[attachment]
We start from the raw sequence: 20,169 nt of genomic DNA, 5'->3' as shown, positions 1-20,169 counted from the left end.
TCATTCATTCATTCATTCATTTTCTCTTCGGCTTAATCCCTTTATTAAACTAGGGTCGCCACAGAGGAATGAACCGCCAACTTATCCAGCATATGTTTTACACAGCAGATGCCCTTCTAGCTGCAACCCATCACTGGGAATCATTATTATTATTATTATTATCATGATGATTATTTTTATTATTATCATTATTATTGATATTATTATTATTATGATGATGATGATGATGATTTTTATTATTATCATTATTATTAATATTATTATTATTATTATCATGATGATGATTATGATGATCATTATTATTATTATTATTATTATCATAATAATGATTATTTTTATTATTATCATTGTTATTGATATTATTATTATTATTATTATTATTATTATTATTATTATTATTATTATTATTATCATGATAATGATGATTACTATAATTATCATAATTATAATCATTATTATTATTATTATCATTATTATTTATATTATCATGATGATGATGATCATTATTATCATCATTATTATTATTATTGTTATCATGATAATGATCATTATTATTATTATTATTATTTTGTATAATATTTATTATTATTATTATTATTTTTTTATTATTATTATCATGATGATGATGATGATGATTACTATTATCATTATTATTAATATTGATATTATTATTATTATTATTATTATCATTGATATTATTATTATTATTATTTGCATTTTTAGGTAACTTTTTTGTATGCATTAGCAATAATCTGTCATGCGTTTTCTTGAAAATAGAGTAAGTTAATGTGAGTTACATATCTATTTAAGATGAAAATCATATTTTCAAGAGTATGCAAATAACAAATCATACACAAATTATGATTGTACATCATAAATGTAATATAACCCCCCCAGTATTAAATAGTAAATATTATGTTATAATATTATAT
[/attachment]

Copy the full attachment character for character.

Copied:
We start from the raw sequence: 20,169 nt of genomic DNA, 5'->3' as shown, positions 1-20,169 counted from the left end.
TCATTCATTCATTCATTCATTTTCTCTTCGGCTTAATCCCTTTATTAAACTAGGGTCGCCACAGAGGAATGAACCGCCAACTTATCCAGCATATGTTTTACACAGCAGATGCCCTTCTAGCTGCAACCCATCACTGGGAATCATTATTATTATTATTATTATCATGATGATTATTTTTATTATTATCATTATTATTGATATTATTATTATTATGATGATGATGATGATGATTTTTATTATTATCATTATTATTAATATTATTATTATTATTATCATGATGATGATTATGATGATCATTATTATTATTATTATTATTATCATAATAATGATTATTTTTATTATTATCATTGTTATTGATATTATTATTATTATTATTATTATTATTATTATTATTATTATTATTATTATTATCATGATAATGATGATTACTATAATTATCATAATTATAATCATTATTATTATTATTATCATTATTATTTATATTATCATGATGATGATGATCATTATTATCATCATTATTATTATTATTGTTATCATGATAATGATCATTATTATTATTATTATTATTTTGTATAATATTTATTATTATTATTATTATTTTTTTATTATTATTATCATGATGATGATGATGATGATTACTATTATCATTATTATTAATATTGATATTATTATTATTATTATTATTATCATTGATATTATTATTATTATTATTTGCATTTTTAGGTAACTTTTTTGTATGCATTAGCAATAATCTGTCATGCGTTTTCTTGAAAATAGAGTAAGTTAATGTGAGTTACATATCTATTTAAGATGAAAATCATATTTTCAAGAGTATGCAAATAACAAATCATACACAAATTATGATTGTACATCATAAATGTAATATAACCCCCCCAGTATTAAATAGTAAATATTATGTTATAATATTATAT